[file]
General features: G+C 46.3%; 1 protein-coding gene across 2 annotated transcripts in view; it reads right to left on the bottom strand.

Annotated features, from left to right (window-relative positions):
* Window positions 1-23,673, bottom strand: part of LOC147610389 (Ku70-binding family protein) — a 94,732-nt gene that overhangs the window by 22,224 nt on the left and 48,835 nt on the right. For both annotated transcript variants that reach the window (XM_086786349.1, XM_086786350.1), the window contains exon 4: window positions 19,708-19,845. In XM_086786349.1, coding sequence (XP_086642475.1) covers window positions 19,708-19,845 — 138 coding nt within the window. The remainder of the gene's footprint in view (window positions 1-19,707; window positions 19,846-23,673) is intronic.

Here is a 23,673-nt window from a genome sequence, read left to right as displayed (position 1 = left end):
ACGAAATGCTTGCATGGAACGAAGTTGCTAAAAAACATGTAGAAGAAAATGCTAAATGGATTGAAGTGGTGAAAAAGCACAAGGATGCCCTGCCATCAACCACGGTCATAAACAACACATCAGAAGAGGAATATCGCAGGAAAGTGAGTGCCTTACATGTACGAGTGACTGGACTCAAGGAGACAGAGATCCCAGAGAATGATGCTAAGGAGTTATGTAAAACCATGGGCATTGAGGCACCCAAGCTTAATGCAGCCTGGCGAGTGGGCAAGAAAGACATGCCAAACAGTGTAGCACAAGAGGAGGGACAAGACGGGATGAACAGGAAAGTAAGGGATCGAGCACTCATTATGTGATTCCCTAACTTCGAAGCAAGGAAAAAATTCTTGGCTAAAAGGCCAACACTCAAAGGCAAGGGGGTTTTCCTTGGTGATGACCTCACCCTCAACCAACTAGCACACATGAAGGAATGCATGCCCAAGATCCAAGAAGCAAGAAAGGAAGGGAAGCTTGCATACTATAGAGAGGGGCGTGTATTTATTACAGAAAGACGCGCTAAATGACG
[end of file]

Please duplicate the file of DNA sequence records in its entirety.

General features: G+C 46.3%; 1 protein-coding gene across 2 annotated transcripts in view; it reads right to left on the bottom strand.

Annotated features, from left to right (window-relative positions):
* Window positions 1-23,673, bottom strand: part of LOC147610389 (Ku70-binding family protein) — a 94,732-nt gene that overhangs the window by 22,224 nt on the left and 48,835 nt on the right. For both annotated transcript variants that reach the window (XM_086786349.1, XM_086786350.1), the window contains exon 4: window positions 19,708-19,845. In XM_086786349.1, coding sequence (XP_086642475.1) covers window positions 19,708-19,845 — 138 coding nt within the window. The remainder of the gene's footprint in view (window positions 1-19,707; window positions 19,846-23,673) is intronic.

Here is a 23,673-nt window from a genome sequence, read left to right as displayed (position 1 = left end):
ACGAAATGCTTGCATGGAACGAAGTTGCTAAAAAACATGTAGAAGAAAATGCTAAATGGATTGAAGTGGTGAAAAAGCACAAGGATGCCCTGCCATCAACCACGGTCATAAACAACACATCAGAAGAGGAATATCGCAGGAAAGTGAGTGCCTTACATGTACGAGTGACTGGACTCAAGGAGACAGAGATCCCAGAGAATGATGCTAAGGAGTTATGTAAAACCATGGGCATTGAGGCACCCAAGCTTAATGCAGCCTGGCGAGTGGGCAAGAAAGACATGCCAAACAGTGTAGCACAAGAGGAGGGACAAGACGGGATGAACAGGAAAGTAAGGGATCGAGCACTCATTATGTGATTCCCTAACTTCGAAGCAAGGAAAAAATTCTTGGCTAAAAGGCCAACACTCAAAGGCAAGGGGGTTTTCCTTGGTGATGACCTCACCCTCAACCAACTAGCACACATGAAGGAATGCATGCCCAAGATCCAAGAAGCAAGAAAGGAAGGGAAGCTTGCATACTATAGAGAGGGGCGTGTATTTATTACAGAAAGACGCGCTAAATGACG